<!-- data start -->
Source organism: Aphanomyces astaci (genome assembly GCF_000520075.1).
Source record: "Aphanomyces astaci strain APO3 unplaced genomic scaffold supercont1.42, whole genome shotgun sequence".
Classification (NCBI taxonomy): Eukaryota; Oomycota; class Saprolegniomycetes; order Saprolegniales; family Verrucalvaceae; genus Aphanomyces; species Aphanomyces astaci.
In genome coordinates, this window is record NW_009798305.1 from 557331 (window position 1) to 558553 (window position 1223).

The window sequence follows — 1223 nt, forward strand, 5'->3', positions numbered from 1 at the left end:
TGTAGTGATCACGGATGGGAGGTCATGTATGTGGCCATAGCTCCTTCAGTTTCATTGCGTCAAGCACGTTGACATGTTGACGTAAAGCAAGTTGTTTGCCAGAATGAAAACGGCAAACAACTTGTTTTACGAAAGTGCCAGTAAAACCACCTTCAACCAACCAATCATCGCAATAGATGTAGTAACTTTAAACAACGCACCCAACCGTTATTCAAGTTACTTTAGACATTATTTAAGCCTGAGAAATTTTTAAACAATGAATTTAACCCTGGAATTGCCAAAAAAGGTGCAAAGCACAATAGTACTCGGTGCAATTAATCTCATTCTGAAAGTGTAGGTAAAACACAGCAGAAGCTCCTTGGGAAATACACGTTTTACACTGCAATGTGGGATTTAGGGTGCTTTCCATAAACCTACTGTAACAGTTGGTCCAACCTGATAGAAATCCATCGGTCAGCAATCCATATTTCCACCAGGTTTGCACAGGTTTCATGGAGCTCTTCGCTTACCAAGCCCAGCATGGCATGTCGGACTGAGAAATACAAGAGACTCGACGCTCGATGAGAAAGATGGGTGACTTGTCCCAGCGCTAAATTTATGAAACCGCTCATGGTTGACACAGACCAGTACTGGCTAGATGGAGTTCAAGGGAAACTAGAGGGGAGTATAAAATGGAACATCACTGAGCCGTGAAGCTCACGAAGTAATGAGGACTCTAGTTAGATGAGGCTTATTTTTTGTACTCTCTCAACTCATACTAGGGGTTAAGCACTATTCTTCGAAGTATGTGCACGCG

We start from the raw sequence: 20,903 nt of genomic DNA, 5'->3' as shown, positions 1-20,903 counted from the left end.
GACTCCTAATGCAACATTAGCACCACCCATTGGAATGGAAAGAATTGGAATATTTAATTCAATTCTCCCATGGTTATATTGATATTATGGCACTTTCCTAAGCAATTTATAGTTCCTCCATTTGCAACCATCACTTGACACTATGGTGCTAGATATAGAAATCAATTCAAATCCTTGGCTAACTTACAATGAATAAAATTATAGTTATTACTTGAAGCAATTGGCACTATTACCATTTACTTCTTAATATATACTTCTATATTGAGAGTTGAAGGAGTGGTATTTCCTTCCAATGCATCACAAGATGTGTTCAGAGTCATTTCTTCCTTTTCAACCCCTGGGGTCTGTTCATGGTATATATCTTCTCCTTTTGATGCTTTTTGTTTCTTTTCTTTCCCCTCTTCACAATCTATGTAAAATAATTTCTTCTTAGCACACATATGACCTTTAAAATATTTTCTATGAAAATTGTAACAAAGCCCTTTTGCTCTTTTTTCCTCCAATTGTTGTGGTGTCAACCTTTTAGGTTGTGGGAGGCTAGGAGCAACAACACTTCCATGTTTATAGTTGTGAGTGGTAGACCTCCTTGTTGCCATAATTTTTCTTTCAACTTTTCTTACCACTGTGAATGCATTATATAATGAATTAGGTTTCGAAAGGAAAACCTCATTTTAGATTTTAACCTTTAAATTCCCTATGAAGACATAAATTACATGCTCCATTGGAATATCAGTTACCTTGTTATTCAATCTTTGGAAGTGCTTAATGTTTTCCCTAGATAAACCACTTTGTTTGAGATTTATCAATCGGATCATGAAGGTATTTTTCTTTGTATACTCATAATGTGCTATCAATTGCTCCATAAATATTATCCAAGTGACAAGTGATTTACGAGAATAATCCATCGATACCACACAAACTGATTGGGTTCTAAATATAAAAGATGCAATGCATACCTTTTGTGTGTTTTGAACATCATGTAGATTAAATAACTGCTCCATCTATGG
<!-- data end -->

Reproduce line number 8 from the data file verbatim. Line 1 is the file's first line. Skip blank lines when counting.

GACTCCTAATGCAACATTAGCACCACCCATTGGAATGGAAAGAATTGGAATATTTAATTCAATTCTCCCATGGTTATATTGATATTATGGCACTTTCCTAAGCAATTTATAGTTCCTCCATTTGCAACCATCACTTGACACTATGGTGCTAGATATAGAAATCAATTCAAATCCTTGGCTAACTTACAATGAATAAAATTATAGTTATTACTTGAAGCAATTGGCACTATTACCATTTACTTCTTAATATATACTTCTATATTGAGAGTTGAAGGAGTGGTATTTCCTTCCAATGCATCACAAGATGTGTTCAGAGTCATTTCTTCCTTTTCAACCCCTGGGGTCTGTTCATGGTATATATCTTCTCCTTTTGATGCTTTTTGTTTCTTTTCTTTCCCCTCTTCACAATCTATGTAAAATAATTTCTTCTTAGCACACATATGACCTTTAAAATATTTTCTATGAAAATTGTAACAAAGCCCTTTTGCTCTTTTTTCCTCCAATTGTTGTGGTGTCAACCTTTTAGGTTGTGGGAGGCTAGGAGCAACAACACTTCCATGTTTATAGTTGTGAGTGGTAGACCTCCTTGTTGCCATAATTTTTCTTTCAACTTTTCTTACCACTGTGAATGCATTATATAATGAATTAGGTTTCGAAAGGAAAACCTCATTTTAGATTTTAACCTTTAAATTCCCTATGAAGACATAAATTACATGCTCCATTGGAATATCAGTTACCTTGTTATTCAATCTTTGGAAGTGCTTAATGTTTTCCCTAGATAAACCACTTTGTTTGAGATTTATCAATCGGATCATGAAGGTATTTTTCTTTGTATACTCATAATGTGCTATCAATTGCTCCATAAATATTATCCAAGTGACAAGTGATTTACGAGAATAATCCATCGATACCACACAAACTGATTGGGTTCTAAATATAAAAGATGCAATGCATACCTTTTGTGTGTTTTGAACATCATGTAGATTAAATAACTGCTCCATCTATGG